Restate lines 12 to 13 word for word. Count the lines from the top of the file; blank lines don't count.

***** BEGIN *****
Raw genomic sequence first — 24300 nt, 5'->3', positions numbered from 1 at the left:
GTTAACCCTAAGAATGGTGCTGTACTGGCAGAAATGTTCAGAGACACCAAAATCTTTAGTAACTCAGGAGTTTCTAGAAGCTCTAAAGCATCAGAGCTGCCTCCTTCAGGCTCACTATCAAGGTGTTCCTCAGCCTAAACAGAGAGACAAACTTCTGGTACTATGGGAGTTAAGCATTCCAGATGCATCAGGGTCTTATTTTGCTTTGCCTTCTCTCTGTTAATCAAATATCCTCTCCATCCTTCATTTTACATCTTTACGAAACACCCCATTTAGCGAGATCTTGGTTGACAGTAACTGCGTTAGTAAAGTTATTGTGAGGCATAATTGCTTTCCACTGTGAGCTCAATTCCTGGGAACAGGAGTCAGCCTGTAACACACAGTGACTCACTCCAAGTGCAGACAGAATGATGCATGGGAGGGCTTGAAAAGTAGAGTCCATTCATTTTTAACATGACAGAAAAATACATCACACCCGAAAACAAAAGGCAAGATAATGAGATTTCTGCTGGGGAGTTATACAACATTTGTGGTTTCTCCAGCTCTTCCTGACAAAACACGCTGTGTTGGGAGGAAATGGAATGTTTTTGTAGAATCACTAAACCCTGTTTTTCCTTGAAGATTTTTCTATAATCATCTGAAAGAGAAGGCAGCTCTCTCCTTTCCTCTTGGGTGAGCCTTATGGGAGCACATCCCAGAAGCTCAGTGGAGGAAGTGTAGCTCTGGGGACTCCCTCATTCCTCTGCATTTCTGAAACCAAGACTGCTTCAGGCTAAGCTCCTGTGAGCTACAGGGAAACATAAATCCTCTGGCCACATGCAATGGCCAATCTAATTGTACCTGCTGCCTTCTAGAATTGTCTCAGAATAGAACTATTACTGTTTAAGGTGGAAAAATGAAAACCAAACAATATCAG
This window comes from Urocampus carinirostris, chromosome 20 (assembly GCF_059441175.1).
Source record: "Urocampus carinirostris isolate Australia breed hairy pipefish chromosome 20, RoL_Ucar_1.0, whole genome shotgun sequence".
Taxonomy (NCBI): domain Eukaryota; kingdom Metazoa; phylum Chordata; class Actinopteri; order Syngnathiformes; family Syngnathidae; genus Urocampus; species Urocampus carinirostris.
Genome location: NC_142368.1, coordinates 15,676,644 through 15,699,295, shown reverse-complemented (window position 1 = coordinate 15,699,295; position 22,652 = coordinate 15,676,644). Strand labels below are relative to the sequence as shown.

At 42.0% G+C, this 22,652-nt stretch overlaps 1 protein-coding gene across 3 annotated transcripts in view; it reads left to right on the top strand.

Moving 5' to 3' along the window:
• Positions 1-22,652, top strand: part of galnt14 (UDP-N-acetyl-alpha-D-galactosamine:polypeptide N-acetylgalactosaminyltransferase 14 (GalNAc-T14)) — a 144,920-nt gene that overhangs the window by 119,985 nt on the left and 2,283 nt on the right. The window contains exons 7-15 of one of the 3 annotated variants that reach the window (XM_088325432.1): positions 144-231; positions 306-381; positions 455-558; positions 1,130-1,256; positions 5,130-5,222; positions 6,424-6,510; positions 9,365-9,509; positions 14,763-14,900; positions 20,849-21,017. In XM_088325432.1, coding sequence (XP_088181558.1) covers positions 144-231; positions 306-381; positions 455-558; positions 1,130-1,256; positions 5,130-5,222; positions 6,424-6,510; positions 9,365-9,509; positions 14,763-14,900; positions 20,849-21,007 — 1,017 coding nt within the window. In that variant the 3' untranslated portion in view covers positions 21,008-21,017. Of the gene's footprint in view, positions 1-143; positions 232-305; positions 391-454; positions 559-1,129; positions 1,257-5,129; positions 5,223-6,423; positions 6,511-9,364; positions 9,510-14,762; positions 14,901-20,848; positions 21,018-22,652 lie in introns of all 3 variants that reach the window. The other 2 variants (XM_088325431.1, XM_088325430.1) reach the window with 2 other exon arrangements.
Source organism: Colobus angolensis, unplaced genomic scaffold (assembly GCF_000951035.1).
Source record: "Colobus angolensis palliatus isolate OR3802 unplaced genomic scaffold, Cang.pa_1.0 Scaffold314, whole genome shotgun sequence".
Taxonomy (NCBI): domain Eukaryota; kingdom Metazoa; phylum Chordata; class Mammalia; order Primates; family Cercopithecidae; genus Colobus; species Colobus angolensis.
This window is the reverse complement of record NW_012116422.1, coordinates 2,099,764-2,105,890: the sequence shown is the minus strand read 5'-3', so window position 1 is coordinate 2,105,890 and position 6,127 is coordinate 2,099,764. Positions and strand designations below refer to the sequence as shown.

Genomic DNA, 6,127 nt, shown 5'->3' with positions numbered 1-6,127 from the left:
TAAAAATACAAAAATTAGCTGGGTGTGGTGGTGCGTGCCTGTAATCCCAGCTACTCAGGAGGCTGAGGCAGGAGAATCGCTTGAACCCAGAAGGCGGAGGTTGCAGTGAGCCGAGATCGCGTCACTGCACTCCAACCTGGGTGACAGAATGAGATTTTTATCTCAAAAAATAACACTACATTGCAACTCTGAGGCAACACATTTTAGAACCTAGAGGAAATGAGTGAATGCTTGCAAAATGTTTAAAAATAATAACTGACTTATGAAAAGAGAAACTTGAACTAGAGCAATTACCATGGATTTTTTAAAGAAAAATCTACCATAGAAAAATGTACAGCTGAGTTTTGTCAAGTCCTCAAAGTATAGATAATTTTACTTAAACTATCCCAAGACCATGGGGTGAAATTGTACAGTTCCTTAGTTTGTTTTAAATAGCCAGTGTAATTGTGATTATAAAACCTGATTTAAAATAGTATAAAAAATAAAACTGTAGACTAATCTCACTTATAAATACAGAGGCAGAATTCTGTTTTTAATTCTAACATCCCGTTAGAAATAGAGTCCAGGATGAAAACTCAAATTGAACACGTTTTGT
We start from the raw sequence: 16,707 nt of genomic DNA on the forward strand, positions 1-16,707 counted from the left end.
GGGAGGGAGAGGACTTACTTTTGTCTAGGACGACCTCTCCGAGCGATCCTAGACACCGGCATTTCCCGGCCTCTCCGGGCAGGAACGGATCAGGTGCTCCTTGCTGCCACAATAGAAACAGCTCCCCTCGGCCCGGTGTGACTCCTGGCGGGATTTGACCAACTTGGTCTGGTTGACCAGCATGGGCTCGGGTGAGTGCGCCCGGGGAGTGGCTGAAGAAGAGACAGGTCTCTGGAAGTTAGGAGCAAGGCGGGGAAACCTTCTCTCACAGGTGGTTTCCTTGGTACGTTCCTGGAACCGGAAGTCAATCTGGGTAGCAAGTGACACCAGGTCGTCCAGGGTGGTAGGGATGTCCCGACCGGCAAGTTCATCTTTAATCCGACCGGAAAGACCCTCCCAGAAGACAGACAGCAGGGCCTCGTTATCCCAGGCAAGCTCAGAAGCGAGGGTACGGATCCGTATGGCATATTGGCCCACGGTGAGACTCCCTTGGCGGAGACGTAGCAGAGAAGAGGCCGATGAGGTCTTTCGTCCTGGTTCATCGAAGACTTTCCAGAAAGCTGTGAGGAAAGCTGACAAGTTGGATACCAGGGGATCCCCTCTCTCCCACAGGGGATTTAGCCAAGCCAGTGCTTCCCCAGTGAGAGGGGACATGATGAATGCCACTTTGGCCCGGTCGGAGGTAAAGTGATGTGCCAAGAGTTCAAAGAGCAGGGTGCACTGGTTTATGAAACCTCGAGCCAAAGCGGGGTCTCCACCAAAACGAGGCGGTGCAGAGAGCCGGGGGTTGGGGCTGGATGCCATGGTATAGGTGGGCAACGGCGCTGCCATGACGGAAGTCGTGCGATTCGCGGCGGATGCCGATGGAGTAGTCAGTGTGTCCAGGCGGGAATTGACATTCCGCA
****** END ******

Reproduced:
Taxonomy (NCBI): domain Eukaryota; kingdom Metazoa; phylum Chordata; class Mammalia; order Primates; family Cercopithecidae; genus Colobus; species Colobus angolensis.
This window is the reverse complement of record NW_012116422.1, coordinates 2,099,764-2,105,890: the sequence shown is the minus strand read 5'-3', so window position 1 is coordinate 2,105,890 and position 6,127 is coordinate 2,099,764. Positions and strand designations below refer to the sequence as shown.